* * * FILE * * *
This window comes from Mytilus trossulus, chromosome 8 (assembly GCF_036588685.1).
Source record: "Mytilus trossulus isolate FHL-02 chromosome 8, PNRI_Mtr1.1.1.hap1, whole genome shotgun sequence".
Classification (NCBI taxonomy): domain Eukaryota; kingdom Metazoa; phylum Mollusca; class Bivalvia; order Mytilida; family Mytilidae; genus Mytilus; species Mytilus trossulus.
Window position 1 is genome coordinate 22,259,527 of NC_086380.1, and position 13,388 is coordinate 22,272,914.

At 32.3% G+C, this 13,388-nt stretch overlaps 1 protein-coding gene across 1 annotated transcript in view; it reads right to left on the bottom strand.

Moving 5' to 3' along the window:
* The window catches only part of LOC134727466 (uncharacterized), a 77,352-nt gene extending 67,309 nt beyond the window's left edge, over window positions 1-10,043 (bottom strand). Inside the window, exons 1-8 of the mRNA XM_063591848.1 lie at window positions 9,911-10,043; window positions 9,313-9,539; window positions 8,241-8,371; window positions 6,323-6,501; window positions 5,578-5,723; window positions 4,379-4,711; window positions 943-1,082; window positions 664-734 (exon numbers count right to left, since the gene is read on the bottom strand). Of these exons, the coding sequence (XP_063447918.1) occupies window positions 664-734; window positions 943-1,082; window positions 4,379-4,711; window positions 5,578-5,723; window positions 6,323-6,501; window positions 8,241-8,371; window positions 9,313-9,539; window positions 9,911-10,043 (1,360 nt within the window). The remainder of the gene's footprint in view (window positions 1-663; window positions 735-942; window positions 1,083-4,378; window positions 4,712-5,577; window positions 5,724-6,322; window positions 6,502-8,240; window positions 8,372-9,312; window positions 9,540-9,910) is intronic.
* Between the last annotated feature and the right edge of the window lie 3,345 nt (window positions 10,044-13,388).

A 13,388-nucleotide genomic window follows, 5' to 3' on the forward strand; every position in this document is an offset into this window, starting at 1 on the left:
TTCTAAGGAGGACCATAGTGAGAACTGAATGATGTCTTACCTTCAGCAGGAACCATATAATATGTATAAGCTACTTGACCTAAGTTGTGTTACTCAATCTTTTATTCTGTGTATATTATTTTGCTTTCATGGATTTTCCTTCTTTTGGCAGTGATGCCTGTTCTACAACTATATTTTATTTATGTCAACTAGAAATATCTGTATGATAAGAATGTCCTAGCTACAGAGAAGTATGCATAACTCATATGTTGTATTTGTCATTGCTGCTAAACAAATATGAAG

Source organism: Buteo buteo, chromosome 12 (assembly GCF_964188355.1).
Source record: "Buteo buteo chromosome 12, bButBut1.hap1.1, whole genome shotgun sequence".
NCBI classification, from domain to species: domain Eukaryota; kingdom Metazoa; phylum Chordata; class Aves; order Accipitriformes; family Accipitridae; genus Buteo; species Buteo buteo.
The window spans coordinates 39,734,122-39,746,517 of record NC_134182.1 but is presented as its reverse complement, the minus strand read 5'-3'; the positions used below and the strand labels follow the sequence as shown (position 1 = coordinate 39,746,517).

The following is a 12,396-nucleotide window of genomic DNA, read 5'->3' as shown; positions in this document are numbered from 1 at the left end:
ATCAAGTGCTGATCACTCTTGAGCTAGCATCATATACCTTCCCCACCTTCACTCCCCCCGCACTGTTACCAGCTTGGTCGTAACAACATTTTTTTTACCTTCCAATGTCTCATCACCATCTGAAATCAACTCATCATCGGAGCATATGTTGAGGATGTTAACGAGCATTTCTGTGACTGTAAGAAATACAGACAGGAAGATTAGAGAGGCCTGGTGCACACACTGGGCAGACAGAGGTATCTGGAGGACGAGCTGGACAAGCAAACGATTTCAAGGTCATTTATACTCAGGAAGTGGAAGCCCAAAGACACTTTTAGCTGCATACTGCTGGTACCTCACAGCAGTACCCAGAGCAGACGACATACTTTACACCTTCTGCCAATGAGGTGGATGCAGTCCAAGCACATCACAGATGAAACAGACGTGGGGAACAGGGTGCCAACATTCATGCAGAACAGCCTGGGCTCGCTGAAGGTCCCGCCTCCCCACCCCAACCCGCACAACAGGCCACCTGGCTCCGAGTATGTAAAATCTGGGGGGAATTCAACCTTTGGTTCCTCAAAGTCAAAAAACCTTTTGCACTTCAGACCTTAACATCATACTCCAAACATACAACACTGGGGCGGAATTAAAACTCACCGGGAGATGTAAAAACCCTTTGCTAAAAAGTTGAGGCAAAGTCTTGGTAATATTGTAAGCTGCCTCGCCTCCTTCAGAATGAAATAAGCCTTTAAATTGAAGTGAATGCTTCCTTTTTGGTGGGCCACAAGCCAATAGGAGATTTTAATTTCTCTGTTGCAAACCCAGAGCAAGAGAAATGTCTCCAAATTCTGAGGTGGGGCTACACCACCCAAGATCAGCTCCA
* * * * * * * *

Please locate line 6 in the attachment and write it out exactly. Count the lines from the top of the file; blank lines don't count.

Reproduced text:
Moving 5' to 3' along the window: